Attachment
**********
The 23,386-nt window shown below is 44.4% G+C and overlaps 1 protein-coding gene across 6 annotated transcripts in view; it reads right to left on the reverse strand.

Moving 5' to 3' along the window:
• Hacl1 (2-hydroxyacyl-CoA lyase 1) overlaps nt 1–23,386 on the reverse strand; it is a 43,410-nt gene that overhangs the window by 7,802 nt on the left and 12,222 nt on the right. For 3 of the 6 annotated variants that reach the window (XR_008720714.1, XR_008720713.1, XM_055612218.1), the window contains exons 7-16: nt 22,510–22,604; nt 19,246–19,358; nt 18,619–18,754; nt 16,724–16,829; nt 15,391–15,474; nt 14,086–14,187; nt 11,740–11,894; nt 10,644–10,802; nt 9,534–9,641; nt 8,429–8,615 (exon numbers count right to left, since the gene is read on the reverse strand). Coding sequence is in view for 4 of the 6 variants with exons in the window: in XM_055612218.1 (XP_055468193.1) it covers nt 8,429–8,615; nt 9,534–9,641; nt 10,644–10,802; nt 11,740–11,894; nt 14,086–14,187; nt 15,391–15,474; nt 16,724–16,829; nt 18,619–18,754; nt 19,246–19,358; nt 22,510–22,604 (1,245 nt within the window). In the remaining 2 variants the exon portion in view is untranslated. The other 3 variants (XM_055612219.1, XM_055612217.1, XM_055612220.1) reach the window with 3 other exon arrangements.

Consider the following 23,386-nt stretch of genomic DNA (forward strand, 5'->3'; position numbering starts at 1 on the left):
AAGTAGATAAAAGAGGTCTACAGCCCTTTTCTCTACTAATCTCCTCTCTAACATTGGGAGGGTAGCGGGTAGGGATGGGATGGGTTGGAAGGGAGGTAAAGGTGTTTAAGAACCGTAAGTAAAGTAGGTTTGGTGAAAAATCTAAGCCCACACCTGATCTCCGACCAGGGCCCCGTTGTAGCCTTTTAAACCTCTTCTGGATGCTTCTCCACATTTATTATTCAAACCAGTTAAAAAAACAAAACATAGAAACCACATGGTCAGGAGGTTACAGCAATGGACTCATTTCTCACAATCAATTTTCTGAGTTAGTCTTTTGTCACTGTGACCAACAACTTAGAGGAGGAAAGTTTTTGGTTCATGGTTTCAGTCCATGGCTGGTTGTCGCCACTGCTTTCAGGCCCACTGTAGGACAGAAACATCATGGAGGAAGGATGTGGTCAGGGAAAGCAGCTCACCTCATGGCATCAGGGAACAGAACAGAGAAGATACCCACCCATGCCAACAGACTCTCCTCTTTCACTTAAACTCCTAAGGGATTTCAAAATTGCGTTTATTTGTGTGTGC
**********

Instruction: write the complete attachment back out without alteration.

The 23,386-nt window shown below is 44.4% G+C and overlaps 1 protein-coding gene across 6 annotated transcripts in view; it reads right to left on the reverse strand.

Moving 5' to 3' along the window:
• Hacl1 (2-hydroxyacyl-CoA lyase 1) overlaps nt 1–23,386 on the reverse strand; it is a 43,410-nt gene that overhangs the window by 7,802 nt on the left and 12,222 nt on the right. For 3 of the 6 annotated variants that reach the window (XR_008720714.1, XR_008720713.1, XM_055612218.1), the window contains exons 7-16: nt 22,510–22,604; nt 19,246–19,358; nt 18,619–18,754; nt 16,724–16,829; nt 15,391–15,474; nt 14,086–14,187; nt 11,740–11,894; nt 10,644–10,802; nt 9,534–9,641; nt 8,429–8,615 (exon numbers count right to left, since the gene is read on the reverse strand). Coding sequence is in view for 4 of the 6 variants with exons in the window: in XM_055612218.1 (XP_055468193.1) it covers nt 8,429–8,615; nt 9,534–9,641; nt 10,644–10,802; nt 11,740–11,894; nt 14,086–14,187; nt 15,391–15,474; nt 16,724–16,829; nt 18,619–18,754; nt 19,246–19,358; nt 22,510–22,604 (1,245 nt within the window). In the remaining 2 variants the exon portion in view is untranslated. The other 3 variants (XM_055612219.1, XM_055612217.1, XM_055612220.1) reach the window with 3 other exon arrangements.

Consider the following 23,386-nt stretch of genomic DNA (forward strand, 5'->3'; position numbering starts at 1 on the left):
AAGTAGATAAAAGAGGTCTACAGCCCTTTTCTCTACTAATCTCCTCTCTAACATTGGGAGGGTAGCGGGTAGGGATGGGATGGGTTGGAAGGGAGGTAAAGGTGTTTAAGAACCGTAAGTAAAGTAGGTTTGGTGAAAAATCTAAGCCCACACCTGATCTCCGACCAGGGCCCCGTTGTAGCCTTTTAAACCTCTTCTGGATGCTTCTCCACATTTATTATTCAAACCAGTTAAAAAAACAAAACATAGAAACCACATGGTCAGGAGGTTACAGCAATGGACTCATTTCTCACAATCAATTTTCTGAGTTAGTCTTTTGTCACTGTGACCAACAACTTAGAGGAGGAAAGTTTTTGGTTCATGGTTTCAGTCCATGGCTGGTTGTCGCCACTGCTTTCAGGCCCACTGTAGGACAGAAACATCATGGAGGAAGGATGTGGTCAGGGAAAGCAGCTCACCTCATGGCATCAGGGAACAGAACAGAGAAGATACCCACCCATGCCAACAGACTCTCCTCTTTCACTTAAACTCCTAAGGGATTTCAAAATTGCGTTTATTTGTGTGTGC